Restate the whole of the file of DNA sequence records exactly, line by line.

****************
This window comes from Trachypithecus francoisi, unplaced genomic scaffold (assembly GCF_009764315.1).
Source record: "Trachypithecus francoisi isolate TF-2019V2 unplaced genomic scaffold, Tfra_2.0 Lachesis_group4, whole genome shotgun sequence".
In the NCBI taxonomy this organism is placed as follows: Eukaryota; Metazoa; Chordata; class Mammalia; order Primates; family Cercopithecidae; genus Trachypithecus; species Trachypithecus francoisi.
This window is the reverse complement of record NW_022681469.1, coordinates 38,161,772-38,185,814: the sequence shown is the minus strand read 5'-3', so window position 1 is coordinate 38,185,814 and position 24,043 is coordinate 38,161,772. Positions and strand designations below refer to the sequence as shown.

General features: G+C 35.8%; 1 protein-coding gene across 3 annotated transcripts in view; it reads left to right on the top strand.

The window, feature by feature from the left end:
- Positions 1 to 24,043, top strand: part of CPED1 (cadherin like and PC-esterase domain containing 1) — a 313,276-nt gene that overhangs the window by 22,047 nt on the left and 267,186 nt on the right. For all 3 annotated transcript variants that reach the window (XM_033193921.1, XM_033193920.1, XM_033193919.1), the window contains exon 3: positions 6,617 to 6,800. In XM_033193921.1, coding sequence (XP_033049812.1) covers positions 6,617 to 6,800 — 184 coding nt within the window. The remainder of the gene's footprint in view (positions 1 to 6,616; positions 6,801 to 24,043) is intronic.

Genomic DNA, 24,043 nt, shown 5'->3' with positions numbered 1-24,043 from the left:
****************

This window comes from Trachypithecus francoisi, unplaced genomic scaffold (assembly GCF_009764315.1).
Source record: "Trachypithecus francoisi isolate TF-2019V2 unplaced genomic scaffold, Tfra_2.0 Lachesis_group4, whole genome shotgun sequence".
In the NCBI taxonomy this organism is placed as follows: Eukaryota; Metazoa; Chordata; class Mammalia; order Primates; family Cercopithecidae; genus Trachypithecus; species Trachypithecus francoisi.
This window is the reverse complement of record NW_022681469.1, coordinates 38,161,772-38,185,814: the sequence shown is the minus strand read 5'-3', so window position 1 is coordinate 38,185,814 and position 24,043 is coordinate 38,161,772. Positions and strand designations below refer to the sequence as shown.

General features: G+C 35.8%; 1 protein-coding gene across 3 annotated transcripts in view; it reads left to right on the top strand.

The window, feature by feature from the left end:
- Positions 1 to 24,043, top strand: part of CPED1 (cadherin like and PC-esterase domain containing 1) — a 313,276-nt gene that overhangs the window by 22,047 nt on the left and 267,186 nt on the right. For all 3 annotated transcript variants that reach the window (XM_033193921.1, XM_033193920.1, XM_033193919.1), the window contains exon 3: positions 6,617 to 6,800. In XM_033193921.1, coding sequence (XP_033049812.1) covers positions 6,617 to 6,800 — 184 coding nt within the window. The remainder of the gene's footprint in view (positions 1 to 6,616; positions 6,801 to 24,043) is intronic.

Genomic DNA, 24,043 nt, shown 5'->3' with positions numbered 1-24,043 from the left: